Parental SCN1A mutation mosaicism in familial Dravet syndrome

@article{Selmer2009ParentalSM,
  title={Parental SCN1A mutation mosaicism in familial Dravet syndrome},
  author={Kaja K. Selmer and A S Eriksson and Kristin Brandal and Thore Egeland and Chantal M. E. Tallaksen and D. E. Undlien},
  journal={Clinical Genetics},
  year={2009},
  volume={76}
}
Different SCN1A mutations are known to cause a variety of phenotypes, such as generalized epilepsy with febrile seizures plus (GEFS+), Dravet syndrome and familial hemiplegic migraine (FHM). In Dravet syndrome, most mutations are de novo and familial cases are rare. In this study, Dravet syndrome is observed in two maternal half sisters. They have healthy fathers and their common mother has never experienced seizures, but has a lifelong history of migraine. Direct sequencing of DNA extracted… 
Mechanisms for variable expressivity of inherited SCN1A mutations causing Dravet syndrome
TLDR
It is indicated that mosaicism is found in at least 7% of families with DS, and additional genetic or environmental factors likely modulate the severity of the expression of the mutation.
Mosaic SCN1A mutations in familial partial epilepsy with antecedent febrile seizures
TLDR
This is the first report of mosaic SCN1A mutations in families with probands that do not exhibit DS, but manifest only a milder phenotype, and such families with mild cases should be approached with caution in genetic counseling and the possibility of mosaicism origin associated with high recurrence risk should be excluded.
Mosaicism of a missense SCN1A mutation and Dravet syndrome in a Roma/Gypsy family
TLDR
A Roma/Gypsy family is described, where a missense mutation in SCN1A, p.D194N, is transmitted from a mosaic GEFS+ father to a child with Dravet syndrome.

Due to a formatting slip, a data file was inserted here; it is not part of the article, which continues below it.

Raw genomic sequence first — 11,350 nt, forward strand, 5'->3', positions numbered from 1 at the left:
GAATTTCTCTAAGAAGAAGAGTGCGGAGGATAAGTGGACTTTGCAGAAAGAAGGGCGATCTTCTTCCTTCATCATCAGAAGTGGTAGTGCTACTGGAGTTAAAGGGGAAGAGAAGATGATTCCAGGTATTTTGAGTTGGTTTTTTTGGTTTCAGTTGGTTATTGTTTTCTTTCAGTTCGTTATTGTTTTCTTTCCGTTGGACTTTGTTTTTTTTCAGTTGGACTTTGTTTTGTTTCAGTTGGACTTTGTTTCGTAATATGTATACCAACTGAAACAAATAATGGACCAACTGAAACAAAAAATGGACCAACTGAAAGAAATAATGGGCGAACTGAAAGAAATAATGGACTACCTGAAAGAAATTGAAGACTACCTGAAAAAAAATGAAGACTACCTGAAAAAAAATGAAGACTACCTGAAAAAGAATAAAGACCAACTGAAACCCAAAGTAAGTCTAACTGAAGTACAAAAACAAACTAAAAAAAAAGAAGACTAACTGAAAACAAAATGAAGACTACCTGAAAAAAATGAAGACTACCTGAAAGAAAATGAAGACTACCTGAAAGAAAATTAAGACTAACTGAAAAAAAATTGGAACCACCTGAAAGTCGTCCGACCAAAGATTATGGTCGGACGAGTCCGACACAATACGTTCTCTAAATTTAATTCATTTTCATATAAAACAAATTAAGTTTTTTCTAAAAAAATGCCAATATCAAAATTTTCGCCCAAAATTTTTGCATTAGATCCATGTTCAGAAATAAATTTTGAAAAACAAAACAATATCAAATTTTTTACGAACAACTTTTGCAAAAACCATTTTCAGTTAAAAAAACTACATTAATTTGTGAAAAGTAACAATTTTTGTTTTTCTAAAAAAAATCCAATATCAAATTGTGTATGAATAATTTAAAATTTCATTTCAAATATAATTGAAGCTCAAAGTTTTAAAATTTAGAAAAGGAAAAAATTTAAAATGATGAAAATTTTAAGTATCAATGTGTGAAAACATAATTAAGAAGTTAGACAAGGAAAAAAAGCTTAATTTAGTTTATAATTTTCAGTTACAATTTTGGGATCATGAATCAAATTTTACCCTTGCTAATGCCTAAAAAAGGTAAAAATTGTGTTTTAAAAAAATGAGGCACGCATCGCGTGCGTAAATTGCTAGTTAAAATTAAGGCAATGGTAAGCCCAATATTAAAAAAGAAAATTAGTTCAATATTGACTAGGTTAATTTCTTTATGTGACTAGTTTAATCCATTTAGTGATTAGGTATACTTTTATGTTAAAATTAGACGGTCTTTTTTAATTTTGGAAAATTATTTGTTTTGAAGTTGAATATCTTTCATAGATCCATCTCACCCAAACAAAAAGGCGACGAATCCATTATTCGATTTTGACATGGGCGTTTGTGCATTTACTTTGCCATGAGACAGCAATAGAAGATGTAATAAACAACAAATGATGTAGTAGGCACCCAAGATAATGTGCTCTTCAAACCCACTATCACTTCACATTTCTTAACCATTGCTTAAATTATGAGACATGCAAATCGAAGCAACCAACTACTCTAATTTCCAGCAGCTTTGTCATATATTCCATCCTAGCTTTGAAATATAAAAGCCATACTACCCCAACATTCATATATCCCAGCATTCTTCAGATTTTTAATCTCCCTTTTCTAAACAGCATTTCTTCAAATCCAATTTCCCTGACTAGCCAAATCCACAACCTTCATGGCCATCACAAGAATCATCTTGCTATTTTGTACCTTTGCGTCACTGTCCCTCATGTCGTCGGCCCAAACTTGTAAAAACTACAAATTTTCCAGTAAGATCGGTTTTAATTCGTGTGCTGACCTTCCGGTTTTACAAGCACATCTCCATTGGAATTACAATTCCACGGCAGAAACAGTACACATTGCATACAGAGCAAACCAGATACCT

Parental mosaicism in another case of Dravet syndrome caused by a novel SCN1A deletion: a case report
TLDR
These cases confirm parental mosaicism in the transmission of Dravet syndrome and add to the spectrum of known mutations of the SCN1A gene.
Molecular genetics of Dravet syndrome
  • P. de Jonghe
  • Medicine
    Developmental medicine and child neurology
  • 2011
TLDR
These patients initially may have all characteristics of Dravet syndrome but may later run a somewhat different course, and the yield of SCN1A mutations detected varied from 50 to 80%, implying that other genes or factors must be involved in these ‘SCN 1A‐negative Dravets’.
Molecular genetics of Dravet syndrome: Review
TLDR
These patients initially may have all characteristics of Dravet syndrome but may later run a somewhat different course, and the yield of SCN1A mutations detected varied from 50 to 80%, implying that other genes or factors must be involved in these ‘SCN 1A-negative Dravets’.
Dravet syndrome: a genetic epileptic disorder.
TLDR
Dravet syndrome, or severe myoclonic epilepsy in infancy, is one of the most severe types of genetic epilepsy, and is considered as a model of channelopathy.
Recurrence risk of epilepsy and mental retardation in females due to parental mosaicism of PCDH19 mutations
TLDR
It is shown that gonadal mosaicism of a PCDH19 mutation in a parent is an important molecular mechanism associated with the inheritance of EFMR and should be considered when providing genetic counseling for couples who have one affected daughter as they may risk recurrence of affected daughters and having sons at risk of transmitting EFMR.
Assessment of parental mosaicism in SCN1A-related epilepsy by single-molecule molecular inversion probes and next-generation sequencing
TLDR
Single-molecule molecular inversion probes (smMIP), a technique with high sensitivity for detecting low-grade mosaic variants and high cost-effectiveness, are used to investigate the incidence of parental mosaicism of SCN1A variants in a cohort of 90 families and assess the feasibility of this technique.
Mosaicism of de novo pathogenic SCN1A variants in epilepsy is a frequent phenomenon that correlates with variable phenotypes
TLDR
This data indicates that mosaicism, caused by postzygotic mutation, is a major modifier in SCN1A‐related epilepsy, and the importance of identifying modifying factors in this patient group is stressed.
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